Coughlin recently, um, “resigned” his post with the Giants (i.e. “You can’t fire me, I quit” MAS has been there, done that).

This, after he had won two Super Bowls for them with/despite (again, your choice) his overbearing, micromanaging coaching style.

As a head high school coach, MAS favored a humanistic approach himself.

He treated his players in a firm but fair manner — and with respect. MAS’ discipline was based on common sense and reason, not Draconian Law.

Oh, and his teams managed to win a couple of league titles along the way.

MAS personally did not care for Coughlin’s methodology — he thought it too anal-retentive in nature.

But MAS can’t argue that Tom’s way didn’t work — it did, at least for Coughlin and his teams, anyway.

Many of his players chafed at Coughlin’s ultra-strict ways but saw the good that could come out of it — after they had retired, that is.

Late in his career, though, Coughlin felt it necessary — near-team rebellions and all that — to go with more of a kinder, gentler approach (including recently looking the other way during his star receiver Odell Beckham’s disgraceful meltdown).

The result: three straight losing records, four consecutive seasons with nary a playoff appearance.

And a pinkish slip.

In his farewell, press conference Coughlin lamented a lack of toughness in today’s players.

Said Tom: “They’d come up to me and say ‘I have a toothache’ or ‘a sore neck’; I can’t play today.”

“And I’m like, You what?!”

What Chip Kelly, Tom Coughlin, Jim Harbaugh and even MAS have learned through all these recent events is this: It’s now the Millennials’ world; we old coots just live in it.

And the sooner modern coaches adapt to this “Millennials Rule!” situation, the better chance they have of achieving job security.

Youth must be served, blah, blah, blah.

Now, don’t get MAS wrong.

While he considers himself old-school about certain things football, he often adopts a progressive stance as well, when it makes better sense to be forward-thinking.

And, boy, does he know about old-school football.

Y’see, in high school MAS played for a coach, Phil Marion, who was a Lombardi clone.

Maybe that was because Mr. Marion was a teammate of Vince Lombardi at Fordham University, during its gridiron heyday.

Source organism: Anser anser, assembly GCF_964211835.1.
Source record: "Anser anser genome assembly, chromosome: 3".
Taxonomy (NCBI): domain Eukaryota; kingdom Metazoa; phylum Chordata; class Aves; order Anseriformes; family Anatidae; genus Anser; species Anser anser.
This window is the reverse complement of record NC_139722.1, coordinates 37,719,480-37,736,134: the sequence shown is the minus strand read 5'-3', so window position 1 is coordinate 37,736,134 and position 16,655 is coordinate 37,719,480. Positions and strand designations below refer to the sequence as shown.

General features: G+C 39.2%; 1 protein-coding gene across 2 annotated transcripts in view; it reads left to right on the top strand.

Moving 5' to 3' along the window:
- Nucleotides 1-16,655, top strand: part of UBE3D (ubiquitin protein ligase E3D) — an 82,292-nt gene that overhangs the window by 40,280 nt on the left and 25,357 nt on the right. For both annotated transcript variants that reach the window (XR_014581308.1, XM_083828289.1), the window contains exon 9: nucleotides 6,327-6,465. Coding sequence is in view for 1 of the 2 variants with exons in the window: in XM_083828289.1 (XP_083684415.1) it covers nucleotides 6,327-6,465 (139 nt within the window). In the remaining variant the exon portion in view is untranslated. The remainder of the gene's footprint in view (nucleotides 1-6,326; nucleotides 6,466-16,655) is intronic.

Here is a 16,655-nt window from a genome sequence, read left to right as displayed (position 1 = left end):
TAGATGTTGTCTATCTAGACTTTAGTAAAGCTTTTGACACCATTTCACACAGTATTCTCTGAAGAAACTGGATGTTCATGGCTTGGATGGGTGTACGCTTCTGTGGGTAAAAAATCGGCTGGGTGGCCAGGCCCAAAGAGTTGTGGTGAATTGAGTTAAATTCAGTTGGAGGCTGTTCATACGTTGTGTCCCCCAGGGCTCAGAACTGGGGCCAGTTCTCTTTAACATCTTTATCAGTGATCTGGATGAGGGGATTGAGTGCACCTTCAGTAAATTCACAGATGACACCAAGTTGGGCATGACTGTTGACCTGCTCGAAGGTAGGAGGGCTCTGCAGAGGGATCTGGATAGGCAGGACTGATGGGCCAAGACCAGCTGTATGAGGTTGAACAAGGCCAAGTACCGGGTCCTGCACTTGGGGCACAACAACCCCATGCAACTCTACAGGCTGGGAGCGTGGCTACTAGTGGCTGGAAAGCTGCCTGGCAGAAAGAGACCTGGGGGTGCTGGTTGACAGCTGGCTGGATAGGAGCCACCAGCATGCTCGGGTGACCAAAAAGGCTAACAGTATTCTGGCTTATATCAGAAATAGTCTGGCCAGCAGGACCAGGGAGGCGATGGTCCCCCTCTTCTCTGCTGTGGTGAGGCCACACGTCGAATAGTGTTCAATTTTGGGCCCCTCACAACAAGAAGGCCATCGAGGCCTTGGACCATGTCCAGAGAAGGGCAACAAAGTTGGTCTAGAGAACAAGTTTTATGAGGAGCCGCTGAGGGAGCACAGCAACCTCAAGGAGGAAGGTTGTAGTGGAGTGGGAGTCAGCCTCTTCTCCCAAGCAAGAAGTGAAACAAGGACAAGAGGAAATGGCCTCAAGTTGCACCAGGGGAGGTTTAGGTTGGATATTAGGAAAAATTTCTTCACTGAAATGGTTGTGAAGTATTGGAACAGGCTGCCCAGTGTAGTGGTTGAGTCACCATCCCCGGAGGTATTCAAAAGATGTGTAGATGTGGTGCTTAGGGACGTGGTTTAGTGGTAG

He would have been one of that school’s legendary “Seven Blocks of Granite” offensive line, like Lombardi was, were it not for an injury that ended Mr. Marion’s senior season before that famous nickname was bestowed upon the formidable Fordham front wall.

Thus, his sub got to enjoy that prestigious monicker instead.

“The Bull,” as we called Mr. Marion — but NEVER to his face — would later adopt a Lombardi-type approach to coaching.

Were conditions JUST the way MAS — or Lane Johnson — would have liked?

Hardly.

The letter from our Athletic Director each summer informing us of the starting date for practices always ended thusly: And may God have mercy on your bodies.

Indeed, sometimes it seemed like hell on earth.

But, like a good pooch, MAS obeyed his master.

And just as it had worked in Green Bay, Wisconsin, the Lombardi method likewise succeeded in Ridley Township, Pennsylvania.

MAS’ biscuit?

Three league titles in as many seasons — and just one defeat.

Woof, woof!

Perhaps that experience is why MAS sometimes has a hard time appreciating or even understanding millennial footballer behavior.

Or maybe the downright poor attitude of many of them just turns him off.

Possibly both.

One thing MAS is certain of, though: After Johnson’s comments, Mr. Marion and Vince Lombardi, God bless their souls, must have been spinning in their graves.

But even MAS realizes — and accepts — these are different times.

Jeffrey Lurie is the anti-Lombardi.

And Lane Johnson is the anti-Jerry Kramer.

Never mind that four months earlier Lurie praised Chipster as a magnificent revolutionary, Jeffery is now going with the flow.

Contact Man About Sports at: davwigg@gmail.com